James Bond vs. Jason Bourne: Peter Pan vs. Grown-up?

Daniel Craig as James Bond with Eva Green and Caterina Murino
Bond Keeps an Ambitious Datebook for an Octogenarian.
Let me run this idea past you. I’m going to start a movie franchise based on a spy hero played by a man in his early thirties. I’m then going to produce a few more films based on the same character over the next six or seven years, then change the central actor and do a few more. By the time we get to 22 films, it will be 46 years from now and the original actor will be in his 80s. Our hero, by contrast, will still be out there all guns blazing, and still–miraculously–no more than 45.

Unrealistic? Unbelievable? Absolutely. But that’s exactly what’s happened with Ian Fleming’s James Bond in the five decades since Sean Connery first said those three magic words in Dr No. The question is, why do we all go along with it? Quantum of Solace grossed over $500m at the box office across the world, and the concept doesn’t show any signs of dying another day.

Bond Skiing From Explosion in The World is Not Enough/ The Everett Collection
Bond Skiing From Explosion in The World is Not Enough/ The Everett Collection
So the question is why? Why do we still fall for a format that stretches the willing suspension of disbelief to breaking point and well beyond? The easy answer to the question is that it’s escapism, pure and simple. Fast cars and even faster women for the men in the audience, and for the women, a well fit and well-kitted-out bad-boy of a hero who obligingly sheds a good deal of that kit in the course of the following three hours. If Bond the man is good with gadgets, Bond the franchise is equally good at pressing all our buttons. In fact every film is an elaborate if rather obvious sequence of wish-fulfilment fantasies, all set under exotic foreign skies with plenty of sun, sex, and spectacular car/powerboat/helicopter/ski-slope chases.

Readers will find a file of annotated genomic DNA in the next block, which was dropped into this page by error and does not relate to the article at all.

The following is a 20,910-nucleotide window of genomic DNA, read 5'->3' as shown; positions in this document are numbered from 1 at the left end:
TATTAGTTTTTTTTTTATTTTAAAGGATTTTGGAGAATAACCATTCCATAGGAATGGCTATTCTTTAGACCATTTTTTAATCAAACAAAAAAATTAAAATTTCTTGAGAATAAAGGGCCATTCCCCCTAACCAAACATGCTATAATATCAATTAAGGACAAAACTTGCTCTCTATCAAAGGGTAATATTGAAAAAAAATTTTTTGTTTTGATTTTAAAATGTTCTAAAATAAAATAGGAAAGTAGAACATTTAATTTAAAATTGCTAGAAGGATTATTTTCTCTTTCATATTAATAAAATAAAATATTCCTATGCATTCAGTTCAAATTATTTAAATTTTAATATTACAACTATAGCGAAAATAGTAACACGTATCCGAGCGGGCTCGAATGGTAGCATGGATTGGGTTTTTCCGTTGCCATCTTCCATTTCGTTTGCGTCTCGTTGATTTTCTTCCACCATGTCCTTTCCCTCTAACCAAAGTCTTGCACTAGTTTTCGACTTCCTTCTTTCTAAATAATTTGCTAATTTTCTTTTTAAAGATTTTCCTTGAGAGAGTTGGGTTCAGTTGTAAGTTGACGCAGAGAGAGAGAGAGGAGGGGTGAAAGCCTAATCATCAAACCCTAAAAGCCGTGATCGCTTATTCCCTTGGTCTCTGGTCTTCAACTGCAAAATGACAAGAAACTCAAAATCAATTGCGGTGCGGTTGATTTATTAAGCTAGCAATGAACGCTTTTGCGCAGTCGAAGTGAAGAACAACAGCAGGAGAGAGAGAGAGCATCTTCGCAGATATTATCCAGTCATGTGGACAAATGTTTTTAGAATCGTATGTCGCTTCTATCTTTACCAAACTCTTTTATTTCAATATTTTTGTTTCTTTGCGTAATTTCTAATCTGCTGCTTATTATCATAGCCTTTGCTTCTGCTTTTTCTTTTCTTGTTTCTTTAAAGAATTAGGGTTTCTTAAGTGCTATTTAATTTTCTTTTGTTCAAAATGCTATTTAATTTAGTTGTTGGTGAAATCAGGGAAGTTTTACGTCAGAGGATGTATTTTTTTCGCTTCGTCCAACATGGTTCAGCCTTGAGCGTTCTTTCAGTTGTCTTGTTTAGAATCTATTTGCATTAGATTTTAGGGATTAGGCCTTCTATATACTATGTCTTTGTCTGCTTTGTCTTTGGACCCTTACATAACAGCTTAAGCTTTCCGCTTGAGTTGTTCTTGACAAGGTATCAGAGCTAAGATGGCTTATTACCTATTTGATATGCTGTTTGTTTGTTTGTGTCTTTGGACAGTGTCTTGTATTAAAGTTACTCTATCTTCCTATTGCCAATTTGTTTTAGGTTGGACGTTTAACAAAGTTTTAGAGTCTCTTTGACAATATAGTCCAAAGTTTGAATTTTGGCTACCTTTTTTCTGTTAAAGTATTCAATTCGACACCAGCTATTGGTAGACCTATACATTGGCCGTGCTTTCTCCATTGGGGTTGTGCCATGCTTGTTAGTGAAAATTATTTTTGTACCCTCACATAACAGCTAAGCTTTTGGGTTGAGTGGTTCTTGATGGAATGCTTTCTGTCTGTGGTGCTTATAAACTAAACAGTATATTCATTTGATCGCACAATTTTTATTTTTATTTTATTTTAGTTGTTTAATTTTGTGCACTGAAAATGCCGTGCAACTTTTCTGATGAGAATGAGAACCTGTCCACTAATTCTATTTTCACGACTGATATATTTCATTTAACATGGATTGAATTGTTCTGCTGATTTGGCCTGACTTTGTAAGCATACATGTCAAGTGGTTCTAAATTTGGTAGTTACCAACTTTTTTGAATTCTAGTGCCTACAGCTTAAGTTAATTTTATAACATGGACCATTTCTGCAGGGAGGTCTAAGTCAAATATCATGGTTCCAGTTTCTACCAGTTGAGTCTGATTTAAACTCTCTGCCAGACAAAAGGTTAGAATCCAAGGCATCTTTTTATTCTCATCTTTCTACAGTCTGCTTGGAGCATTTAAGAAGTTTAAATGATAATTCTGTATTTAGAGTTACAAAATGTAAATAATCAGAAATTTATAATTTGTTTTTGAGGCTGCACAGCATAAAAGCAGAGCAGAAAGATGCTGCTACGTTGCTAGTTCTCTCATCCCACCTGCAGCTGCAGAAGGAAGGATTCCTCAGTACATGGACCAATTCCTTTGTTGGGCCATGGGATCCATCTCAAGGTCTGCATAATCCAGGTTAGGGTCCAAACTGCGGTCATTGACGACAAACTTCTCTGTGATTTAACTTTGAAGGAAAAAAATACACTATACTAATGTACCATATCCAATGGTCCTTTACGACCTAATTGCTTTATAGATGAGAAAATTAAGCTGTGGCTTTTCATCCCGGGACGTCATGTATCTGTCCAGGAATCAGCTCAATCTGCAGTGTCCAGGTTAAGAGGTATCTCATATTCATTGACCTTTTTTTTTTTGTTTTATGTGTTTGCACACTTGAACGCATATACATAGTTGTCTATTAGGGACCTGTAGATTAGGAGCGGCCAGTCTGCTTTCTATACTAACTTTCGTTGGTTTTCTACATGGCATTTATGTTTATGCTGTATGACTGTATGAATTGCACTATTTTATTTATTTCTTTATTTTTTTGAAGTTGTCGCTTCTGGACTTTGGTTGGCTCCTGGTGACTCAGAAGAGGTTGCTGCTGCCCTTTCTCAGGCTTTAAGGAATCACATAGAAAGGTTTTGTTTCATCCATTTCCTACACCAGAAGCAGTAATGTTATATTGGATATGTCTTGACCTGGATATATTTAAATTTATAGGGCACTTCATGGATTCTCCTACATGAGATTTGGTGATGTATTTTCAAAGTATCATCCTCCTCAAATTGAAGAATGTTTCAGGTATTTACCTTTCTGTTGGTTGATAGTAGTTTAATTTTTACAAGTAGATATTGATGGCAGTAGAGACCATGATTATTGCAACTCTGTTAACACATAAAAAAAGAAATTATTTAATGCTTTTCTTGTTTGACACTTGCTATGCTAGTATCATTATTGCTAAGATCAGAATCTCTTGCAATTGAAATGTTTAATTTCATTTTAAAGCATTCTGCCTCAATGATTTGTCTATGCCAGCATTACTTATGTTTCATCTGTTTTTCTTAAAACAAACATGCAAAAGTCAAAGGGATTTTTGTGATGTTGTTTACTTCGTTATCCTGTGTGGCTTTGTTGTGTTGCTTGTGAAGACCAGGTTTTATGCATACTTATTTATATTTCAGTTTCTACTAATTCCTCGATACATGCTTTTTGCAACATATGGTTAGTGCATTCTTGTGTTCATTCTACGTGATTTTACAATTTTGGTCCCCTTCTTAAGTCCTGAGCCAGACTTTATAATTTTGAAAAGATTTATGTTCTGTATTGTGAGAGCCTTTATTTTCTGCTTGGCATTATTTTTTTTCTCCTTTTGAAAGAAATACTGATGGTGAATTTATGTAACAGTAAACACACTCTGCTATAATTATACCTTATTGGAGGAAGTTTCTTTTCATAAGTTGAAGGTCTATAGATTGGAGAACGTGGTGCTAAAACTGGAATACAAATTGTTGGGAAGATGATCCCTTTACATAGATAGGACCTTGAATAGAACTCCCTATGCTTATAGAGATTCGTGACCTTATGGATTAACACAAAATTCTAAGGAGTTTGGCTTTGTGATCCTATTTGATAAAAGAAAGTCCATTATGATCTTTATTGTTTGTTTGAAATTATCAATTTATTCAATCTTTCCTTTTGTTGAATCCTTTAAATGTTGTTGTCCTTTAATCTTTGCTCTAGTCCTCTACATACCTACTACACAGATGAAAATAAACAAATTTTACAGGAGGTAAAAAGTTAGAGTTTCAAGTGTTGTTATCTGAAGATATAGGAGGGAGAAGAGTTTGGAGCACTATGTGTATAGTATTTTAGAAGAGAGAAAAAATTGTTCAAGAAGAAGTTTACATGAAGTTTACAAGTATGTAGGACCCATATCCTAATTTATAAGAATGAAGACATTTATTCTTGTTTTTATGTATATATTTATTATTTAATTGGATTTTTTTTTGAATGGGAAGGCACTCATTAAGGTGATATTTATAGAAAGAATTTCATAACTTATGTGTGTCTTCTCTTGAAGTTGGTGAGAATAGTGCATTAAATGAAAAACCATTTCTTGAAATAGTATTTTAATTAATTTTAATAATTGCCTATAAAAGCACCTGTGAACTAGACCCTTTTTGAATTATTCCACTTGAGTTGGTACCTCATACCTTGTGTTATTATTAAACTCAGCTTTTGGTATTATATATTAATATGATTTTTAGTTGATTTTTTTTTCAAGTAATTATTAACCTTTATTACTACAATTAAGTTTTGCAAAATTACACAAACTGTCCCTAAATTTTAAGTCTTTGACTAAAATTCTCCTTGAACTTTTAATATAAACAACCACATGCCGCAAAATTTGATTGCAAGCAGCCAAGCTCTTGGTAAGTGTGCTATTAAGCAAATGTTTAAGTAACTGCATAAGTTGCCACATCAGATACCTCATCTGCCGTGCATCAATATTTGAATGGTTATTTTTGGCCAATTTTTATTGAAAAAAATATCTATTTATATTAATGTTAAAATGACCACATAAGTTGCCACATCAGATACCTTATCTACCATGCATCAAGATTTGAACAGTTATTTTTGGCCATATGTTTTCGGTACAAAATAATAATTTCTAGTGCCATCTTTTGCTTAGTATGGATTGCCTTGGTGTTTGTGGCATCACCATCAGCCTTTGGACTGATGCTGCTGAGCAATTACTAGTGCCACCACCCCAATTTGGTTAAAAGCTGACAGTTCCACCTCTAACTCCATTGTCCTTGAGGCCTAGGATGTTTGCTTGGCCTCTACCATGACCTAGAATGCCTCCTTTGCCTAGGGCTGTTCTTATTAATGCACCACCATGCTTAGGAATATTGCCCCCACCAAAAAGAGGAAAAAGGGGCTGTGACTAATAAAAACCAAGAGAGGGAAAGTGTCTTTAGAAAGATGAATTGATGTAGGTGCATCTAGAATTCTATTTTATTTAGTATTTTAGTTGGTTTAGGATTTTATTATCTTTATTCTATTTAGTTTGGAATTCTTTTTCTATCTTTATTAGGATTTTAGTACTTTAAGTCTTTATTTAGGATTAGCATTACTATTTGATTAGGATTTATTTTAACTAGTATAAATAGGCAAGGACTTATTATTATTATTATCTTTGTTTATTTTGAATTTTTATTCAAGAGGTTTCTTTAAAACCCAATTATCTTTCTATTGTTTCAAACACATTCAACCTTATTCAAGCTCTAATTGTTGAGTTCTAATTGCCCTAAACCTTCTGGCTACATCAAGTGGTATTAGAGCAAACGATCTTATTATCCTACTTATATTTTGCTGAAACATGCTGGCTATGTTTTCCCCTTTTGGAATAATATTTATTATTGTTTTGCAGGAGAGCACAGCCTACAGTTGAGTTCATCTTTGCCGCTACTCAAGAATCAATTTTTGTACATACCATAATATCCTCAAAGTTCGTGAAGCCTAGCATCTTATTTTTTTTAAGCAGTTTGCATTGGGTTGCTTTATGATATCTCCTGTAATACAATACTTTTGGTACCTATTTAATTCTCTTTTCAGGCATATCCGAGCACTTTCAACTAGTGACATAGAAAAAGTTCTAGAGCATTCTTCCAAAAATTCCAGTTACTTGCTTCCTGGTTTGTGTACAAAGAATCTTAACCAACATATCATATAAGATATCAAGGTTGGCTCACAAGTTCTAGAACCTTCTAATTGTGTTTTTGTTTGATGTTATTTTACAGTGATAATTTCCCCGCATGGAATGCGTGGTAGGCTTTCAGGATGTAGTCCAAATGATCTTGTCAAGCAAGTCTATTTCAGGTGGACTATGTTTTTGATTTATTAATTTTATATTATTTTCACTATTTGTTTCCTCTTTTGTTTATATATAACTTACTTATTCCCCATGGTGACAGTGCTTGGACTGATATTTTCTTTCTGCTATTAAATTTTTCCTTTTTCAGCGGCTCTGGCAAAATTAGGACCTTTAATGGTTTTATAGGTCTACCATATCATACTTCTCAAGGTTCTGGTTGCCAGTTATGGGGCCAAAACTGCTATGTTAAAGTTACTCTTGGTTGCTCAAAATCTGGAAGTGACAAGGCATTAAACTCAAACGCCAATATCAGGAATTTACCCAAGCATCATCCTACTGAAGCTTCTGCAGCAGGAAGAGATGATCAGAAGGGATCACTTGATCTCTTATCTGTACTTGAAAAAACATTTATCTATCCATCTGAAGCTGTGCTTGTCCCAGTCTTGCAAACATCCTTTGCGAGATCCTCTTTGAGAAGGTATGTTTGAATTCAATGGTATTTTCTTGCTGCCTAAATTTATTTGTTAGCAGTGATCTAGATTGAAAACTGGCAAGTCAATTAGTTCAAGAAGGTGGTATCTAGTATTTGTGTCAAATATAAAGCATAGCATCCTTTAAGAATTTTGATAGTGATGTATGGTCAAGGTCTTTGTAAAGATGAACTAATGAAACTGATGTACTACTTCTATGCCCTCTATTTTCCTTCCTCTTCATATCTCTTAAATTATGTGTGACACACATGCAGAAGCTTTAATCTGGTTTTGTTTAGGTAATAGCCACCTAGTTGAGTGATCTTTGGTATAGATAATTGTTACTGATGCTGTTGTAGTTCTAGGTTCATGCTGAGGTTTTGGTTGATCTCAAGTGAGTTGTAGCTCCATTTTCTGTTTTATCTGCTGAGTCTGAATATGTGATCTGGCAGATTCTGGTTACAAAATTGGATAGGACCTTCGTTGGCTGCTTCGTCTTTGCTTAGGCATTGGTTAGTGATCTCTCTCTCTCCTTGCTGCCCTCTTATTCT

I buy all that. Or rather, I did.

I can see how audiences in the sixties would have been literally and metaphorically blown away by the first few films. I’m sure most people had barely even heard of most of those exotic places back then, never mind visited one of them, and a lot of them probably thought that spook life really was rather like 007’s daily grind of cars, cocktails and casual coupling. But now?  Does anyone really think that the people running MI6 are known by letters of the alphabet? Does anyone really believe a secret service operative would go about the world announcing his real name to every Tom, Dick and Blofeld who asks for it? And – even more to the point – does anyone really think that Britain really wields that much influence in international geopolitics these days? (aside from us Brits, of course).

Roger Moore as James Bond from Moonraker
Roger Moore as James Bond from Moonraker: Can’t get any more escapist than outer space!
Much as I love Bond – and I do – I confess the template is looking a mite tired these days. Even the best Bond films always descended into farce in the last reel, as our hero homed in on the latest megalomaniac bent on world domination, holed up in his hopelessly ostentatious ‘secret’ HQ (every one of them construction projects at least as large as the London Olympic stadium, and just as laughably impossible to conceal).   But we accepted it – thirty minutes of farcical fireworks was the price you paid for the fun – and wit – that came before. But now the films are trying to incorporate more realistic modern menaces like terrorism, drugs, and energy security, but these contemporary issues sit rather oddly with a set-up that’s saddled its hero with a rather old-fashioned attitude to women (to put it kindly), and a contract that seems to require him to appear at least once in every film in a dinner jacket and black tie.